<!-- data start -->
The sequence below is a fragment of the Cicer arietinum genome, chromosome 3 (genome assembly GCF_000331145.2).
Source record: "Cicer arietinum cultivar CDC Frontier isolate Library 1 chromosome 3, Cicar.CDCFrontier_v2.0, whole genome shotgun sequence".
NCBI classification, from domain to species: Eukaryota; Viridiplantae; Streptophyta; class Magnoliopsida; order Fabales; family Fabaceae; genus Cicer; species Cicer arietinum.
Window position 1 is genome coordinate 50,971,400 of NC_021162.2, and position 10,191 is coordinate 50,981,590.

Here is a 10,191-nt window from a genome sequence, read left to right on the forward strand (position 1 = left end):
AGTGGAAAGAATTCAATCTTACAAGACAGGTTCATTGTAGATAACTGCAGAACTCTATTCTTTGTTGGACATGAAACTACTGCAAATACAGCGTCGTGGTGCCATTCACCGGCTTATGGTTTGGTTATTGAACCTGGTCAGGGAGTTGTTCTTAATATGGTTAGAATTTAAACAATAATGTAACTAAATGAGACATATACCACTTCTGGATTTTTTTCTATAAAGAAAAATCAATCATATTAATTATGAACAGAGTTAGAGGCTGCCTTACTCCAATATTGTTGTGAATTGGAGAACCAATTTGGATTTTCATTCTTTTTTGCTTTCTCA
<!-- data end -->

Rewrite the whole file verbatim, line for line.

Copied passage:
The sequence below is a fragment of the Cicer arietinum genome, chromosome 3 (genome assembly GCF_000331145.2).
Source record: "Cicer arietinum cultivar CDC Frontier isolate Library 1 chromosome 3, Cicar.CDCFrontier_v2.0, whole genome shotgun sequence".
NCBI classification, from domain to species: Eukaryota; Viridiplantae; Streptophyta; class Magnoliopsida; order Fabales; family Fabaceae; genus Cicer; species Cicer arietinum.
Window position 1 is genome coordinate 50,971,400 of NC_021162.2, and position 10,191 is coordinate 50,981,590.

Here is a 10,191-nt window from a genome sequence, read left to right on the forward strand (position 1 = left end):
AGTGGAAAGAATTCAATCTTACAAGACAGGTTCATTGTAGATAACTGCAGAACTCTATTCTTTGTTGGACATGAAACTACTGCAAATACAGCGTCGTGGTGCCATTCACCGGCTTATGGTTTGGTTATTGAACCTGGTCAGGGAGTTGTTCTTAATATGGTTAGAATTTAAACAATAATGTAACTAAATGAGACATATACCACTTCTGGATTTTTTTCTATAAAGAAAAATCAATCATATTAATTATGAACAGAGTTAGAGGCTGCCTTACTCCAATATTGTTGTGAATTGGAGAACCAATTTGGATTTTCATTCTTTTTTGCTTTCTCA